En español | State lawmakers who take office after the Nov. 8 election will have a pivotal role in determining the quality of life for New Jersey residents — especially older people. All 120 legislative seats will be filled in the election, and the winners will vote on bills that will affect how much it costs to live in the Garden State.
See also: America's angry older votes.
To help voters make informed choices, AARP New Jersey asked major-party candidates for their positions on key issues: property taxes; implementation of the federal health care reform law; utility costs; and long-term care options.
"New Jersey residents 50-plus want to be able to continue living in their homes, but they can't do so if their utility services are too expensive, their taxes are too expensive, or if they don't have access to home-based, long-term care," said Doug Johnston, governmental affairs manager for AARP New Jersey.
New Jersey has the highest property taxes in the country, yet state budget shortfalls could jeopardize two relief programs.
Homeowners with incomes of $150,000 or less and who are over 65 or disabled are eligible for the general Homestead Benefit program; those with incomes of $70,000 or less also qualify for the Property Tax Reimbursement program, called the "Senior Freeze."
Candidates were asked whether they would support more funding and continuation of the programs.
Health care law
Before 2014, when the new federal health insurance reform law takes effect, New Jersey must create an "insurance exchange" for residents and small-business owners who want to purchase health coverage. The exchange will certify good-quality plans and provide information about their rates.
Candidates were asked whether they would keep New Jersey's consumer protection laws if they are stronger than the federal requirements in the law.
Most of New Jersey's cellphone and cable TV industries are deregulated, but legislators have introduced a bill to scrap most of the remaining oversight.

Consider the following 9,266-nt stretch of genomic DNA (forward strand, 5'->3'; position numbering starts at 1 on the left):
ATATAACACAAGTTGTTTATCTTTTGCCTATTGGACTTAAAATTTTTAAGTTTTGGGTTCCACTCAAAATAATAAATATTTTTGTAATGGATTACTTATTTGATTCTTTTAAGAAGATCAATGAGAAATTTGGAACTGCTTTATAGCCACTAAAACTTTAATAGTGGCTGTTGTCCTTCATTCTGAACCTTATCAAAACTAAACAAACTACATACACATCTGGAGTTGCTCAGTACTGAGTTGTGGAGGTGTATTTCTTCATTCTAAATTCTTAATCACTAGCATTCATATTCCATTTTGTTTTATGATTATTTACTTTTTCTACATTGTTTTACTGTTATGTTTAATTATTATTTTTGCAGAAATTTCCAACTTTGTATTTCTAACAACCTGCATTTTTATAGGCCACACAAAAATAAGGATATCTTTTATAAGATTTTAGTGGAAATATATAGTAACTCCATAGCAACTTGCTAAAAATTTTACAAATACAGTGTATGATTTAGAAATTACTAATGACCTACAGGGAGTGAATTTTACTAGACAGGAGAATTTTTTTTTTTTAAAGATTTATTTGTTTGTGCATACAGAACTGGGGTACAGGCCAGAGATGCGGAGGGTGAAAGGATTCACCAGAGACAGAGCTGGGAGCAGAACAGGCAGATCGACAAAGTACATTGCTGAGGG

The bill passed the Assembly but stalled in the Senate after opposition from consumer groups, including AARP New Jersey. The bill's most controversial provision would deregulate rates for basic landline telephone service, which costs $16.45 to $23.71 per month including taxes and fees.
The legislation's backers say deregulation would modernize an archaic rate structure and stimulate competition. However, consumer groups predict prices would skyrocket and service quality would suffer.
AARP New Jersey asked the candidates what they would do to ensure affordable utilities, including electricity and basic telephone and cable services.
New Jersey set out to end its reliance on nursing homes with legislation in 2006. Its goal was to find ways of caring for Medicaid beneficiaries in their own homes.
Since then, all of the state's 21 counties have shown a decrease in the percentage of individuals living in nursing homes, and the 2012 state budget increased funding for home- and community-based services.
Yet the promised referral centers are operating in only about half of the state's counties, and nursing homes still account for 70 percent of the state's long-term care Medicaid expenditures.
AARP New Jersey asked candidates how they would restructure the state's long-term care system so more people could get care at home rather than in an institution.
View the 2011 New Jersey Voters Guide online or call 1-877-926-8300 toll-free to request a printed copy.
Mary Jo Patterson is a writer living in West Orange, N.J.
Also of interest: Overview of the Affordable Care Act. >>